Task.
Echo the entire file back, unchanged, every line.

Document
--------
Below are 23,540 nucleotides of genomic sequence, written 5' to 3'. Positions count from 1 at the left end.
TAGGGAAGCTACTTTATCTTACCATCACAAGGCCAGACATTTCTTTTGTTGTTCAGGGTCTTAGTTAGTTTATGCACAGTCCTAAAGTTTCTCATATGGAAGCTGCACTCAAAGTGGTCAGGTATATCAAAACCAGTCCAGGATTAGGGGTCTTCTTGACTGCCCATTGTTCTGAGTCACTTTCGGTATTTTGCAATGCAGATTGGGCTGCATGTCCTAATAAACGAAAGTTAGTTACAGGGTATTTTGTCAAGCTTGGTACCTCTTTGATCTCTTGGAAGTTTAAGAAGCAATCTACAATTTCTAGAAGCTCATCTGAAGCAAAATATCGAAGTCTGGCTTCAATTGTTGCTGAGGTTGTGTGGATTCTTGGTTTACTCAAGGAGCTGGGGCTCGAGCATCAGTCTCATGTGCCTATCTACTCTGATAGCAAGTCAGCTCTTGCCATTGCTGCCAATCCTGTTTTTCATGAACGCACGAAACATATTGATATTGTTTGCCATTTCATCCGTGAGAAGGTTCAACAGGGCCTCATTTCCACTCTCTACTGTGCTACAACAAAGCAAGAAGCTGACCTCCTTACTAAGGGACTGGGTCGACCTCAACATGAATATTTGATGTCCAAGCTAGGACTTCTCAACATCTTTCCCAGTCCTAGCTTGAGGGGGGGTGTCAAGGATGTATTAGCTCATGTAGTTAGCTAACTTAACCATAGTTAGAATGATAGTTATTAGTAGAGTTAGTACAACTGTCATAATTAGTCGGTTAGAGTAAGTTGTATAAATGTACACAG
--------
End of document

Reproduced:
Below are 23,540 nucleotides of genomic sequence, written 5' to 3'. Positions count from 1 at the left end.
TAGGGAAGCTACTTTATCTTACCATCACAAGGCCAGACATTTCTTTTGTTGTTCAGGGTCTTAGTTAGTTTATGCACAGTCCTAAAGTTTCTCATATGGAAGCTGCACTCAAAGTGGTCAGGTATATCAAAACCAGTCCAGGATTAGGGGTCTTCTTGACTGCCCATTGTTCTGAGTCACTTTCGGTATTTTGCAATGCAGATTGGGCTGCATGTCCTAATAAACGAAAGTTAGTTACAGGGTATTTTGTCAAGCTTGGTACCTCTTTGATCTCTTGGAAGTTTAAGAAGCAATCTACAATTTCTAGAAGCTCATCTGAAGCAAAATATCGAAGTCTGGCTTCAATTGTTGCTGAGGTTGTGTGGATTCTTGGTTTACTCAAGGAGCTGGGGCTCGAGCATCAGTCTCATGTGCCTATCTACTCTGATAGCAAGTCAGCTCTTGCCATTGCTGCCAATCCTGTTTTTCATGAACGCACGAAACATATTGATATTGTTTGCCATTTCATCCGTGAGAAGGTTCAACAGGGCCTCATTTCCACTCTCTACTGTGCTACAACAAAGCAAGAAGCTGACCTCCTTACTAAGGGACTGGGTCGACCTCAACATGAATATTTGATGTCCAAGCTAGGACTTCTCAACATCTTTCCCAGTCCTAGCTTGAGGGGGGGTGTCAAGGATGTATTAGCTCATGTAGTTAGCTAACTTAACCATAGTTAGAATGATAGTTATTAGTAGAGTTAGTACAACTGTCATAATTAGTCGGTTAGAGTAAGTTGTATAAATGTACACAG